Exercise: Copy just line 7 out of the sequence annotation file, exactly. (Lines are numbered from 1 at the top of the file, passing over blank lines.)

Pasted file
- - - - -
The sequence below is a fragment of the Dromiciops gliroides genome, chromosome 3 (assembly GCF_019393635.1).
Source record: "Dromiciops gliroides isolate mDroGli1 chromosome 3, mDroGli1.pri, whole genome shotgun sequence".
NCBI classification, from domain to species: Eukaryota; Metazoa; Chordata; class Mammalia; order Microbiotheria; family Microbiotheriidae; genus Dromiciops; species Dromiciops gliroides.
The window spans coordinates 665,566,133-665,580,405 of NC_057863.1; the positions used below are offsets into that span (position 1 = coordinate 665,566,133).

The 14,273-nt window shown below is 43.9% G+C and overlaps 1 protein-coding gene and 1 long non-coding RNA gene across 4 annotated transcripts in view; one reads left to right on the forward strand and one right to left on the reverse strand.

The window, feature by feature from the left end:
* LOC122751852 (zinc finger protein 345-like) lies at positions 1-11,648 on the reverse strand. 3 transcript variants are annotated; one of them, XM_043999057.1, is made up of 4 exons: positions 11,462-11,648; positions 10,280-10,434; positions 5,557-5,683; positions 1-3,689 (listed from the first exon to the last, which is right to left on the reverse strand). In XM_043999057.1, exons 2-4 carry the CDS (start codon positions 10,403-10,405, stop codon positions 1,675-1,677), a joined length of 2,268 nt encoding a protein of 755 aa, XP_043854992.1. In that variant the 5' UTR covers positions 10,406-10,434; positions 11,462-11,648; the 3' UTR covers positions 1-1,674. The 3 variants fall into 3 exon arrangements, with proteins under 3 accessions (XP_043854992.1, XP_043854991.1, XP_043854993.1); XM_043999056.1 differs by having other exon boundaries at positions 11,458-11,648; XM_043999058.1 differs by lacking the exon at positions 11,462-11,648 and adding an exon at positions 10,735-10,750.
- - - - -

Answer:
* LOC122751852 (zinc finger protein 345-like) lies at positions 1-11,648 on the reverse strand. 3 transcript variants are annotated; one of them, XM_043999057.1, is made up of 4 exons: positions 11,462-11,648; positions 10,280-10,434; positions 5,557-5,683; positions 1-3,689 (listed from the first exon to the last, which is right to left on the reverse strand). In XM_043999057.1, exons 2-4 carry the CDS (start codon positions 10,403-10,405, stop codon positions 1,675-1,677), a joined length of 2,268 nt encoding a protein of 755 aa, XP_043854992.1. In that variant the 5' UTR covers positions 10,406-10,434; positions 11,462-11,648; the 3' UTR covers positions 1-1,674. The 3 variants fall into 3 exon arrangements, with proteins under 3 accessions (XP_043854992.1, XP_043854991.1, XP_043854993.1); XM_043999056.1 differs by having other exon boundaries at positions 11,458-11,648; XM_043999058.1 differs by lacking the exon at positions 11,462-11,648 and adding an exon at positions 10,735-10,750.